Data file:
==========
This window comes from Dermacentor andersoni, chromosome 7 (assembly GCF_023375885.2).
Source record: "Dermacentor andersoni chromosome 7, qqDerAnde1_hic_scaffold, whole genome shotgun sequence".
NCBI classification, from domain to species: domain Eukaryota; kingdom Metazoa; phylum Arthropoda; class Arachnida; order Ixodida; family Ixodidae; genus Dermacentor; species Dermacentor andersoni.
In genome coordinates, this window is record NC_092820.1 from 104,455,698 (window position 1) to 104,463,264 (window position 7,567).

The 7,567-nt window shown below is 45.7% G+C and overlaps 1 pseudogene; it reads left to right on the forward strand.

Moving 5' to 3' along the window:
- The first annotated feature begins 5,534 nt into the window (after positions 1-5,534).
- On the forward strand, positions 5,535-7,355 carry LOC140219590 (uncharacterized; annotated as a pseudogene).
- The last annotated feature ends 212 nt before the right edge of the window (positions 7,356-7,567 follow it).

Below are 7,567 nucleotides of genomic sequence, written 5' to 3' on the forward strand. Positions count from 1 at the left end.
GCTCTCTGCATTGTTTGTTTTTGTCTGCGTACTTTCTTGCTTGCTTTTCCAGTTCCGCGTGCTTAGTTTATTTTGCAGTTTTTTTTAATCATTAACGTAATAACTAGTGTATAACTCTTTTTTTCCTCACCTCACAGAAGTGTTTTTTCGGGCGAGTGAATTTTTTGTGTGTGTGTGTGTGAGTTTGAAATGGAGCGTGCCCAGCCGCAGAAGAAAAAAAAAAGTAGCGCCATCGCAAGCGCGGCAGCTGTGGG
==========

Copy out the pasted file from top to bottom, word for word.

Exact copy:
This window comes from Dermacentor andersoni, chromosome 7 (assembly GCF_023375885.2).
Source record: "Dermacentor andersoni chromosome 7, qqDerAnde1_hic_scaffold, whole genome shotgun sequence".
NCBI classification, from domain to species: domain Eukaryota; kingdom Metazoa; phylum Arthropoda; class Arachnida; order Ixodida; family Ixodidae; genus Dermacentor; species Dermacentor andersoni.
In genome coordinates, this window is record NC_092820.1 from 104,455,698 (window position 1) to 104,463,264 (window position 7,567).

The 7,567-nt window shown below is 45.7% G+C and overlaps 1 pseudogene; it reads left to right on the forward strand.

Moving 5' to 3' along the window:
- The first annotated feature begins 5,534 nt into the window (after positions 1-5,534).
- On the forward strand, positions 5,535-7,355 carry LOC140219590 (uncharacterized; annotated as a pseudogene).
- The last annotated feature ends 212 nt before the right edge of the window (positions 7,356-7,567 follow it).

Below are 7,567 nucleotides of genomic sequence, written 5' to 3' on the forward strand. Positions count from 1 at the left end.
GCTCTCTGCATTGTTTGTTTTTGTCTGCGTACTTTCTTGCTTGCTTTTCCAGTTCCGCGTGCTTAGTTTATTTTGCAGTTTTTTTTAATCATTAACGTAATAACTAGTGTATAACTCTTTTTTTCCTCACCTCACAGAAGTGTTTTTTCGGGCGAGTGAATTTTTTGTGTGTGTGTGTGTGAGTTTGAAATGGAGCGTGCCCAGCCGCAGAAGAAAAAAAAAAGTAGCGCCATCGCAAGCGCGGCAGCTGTGGG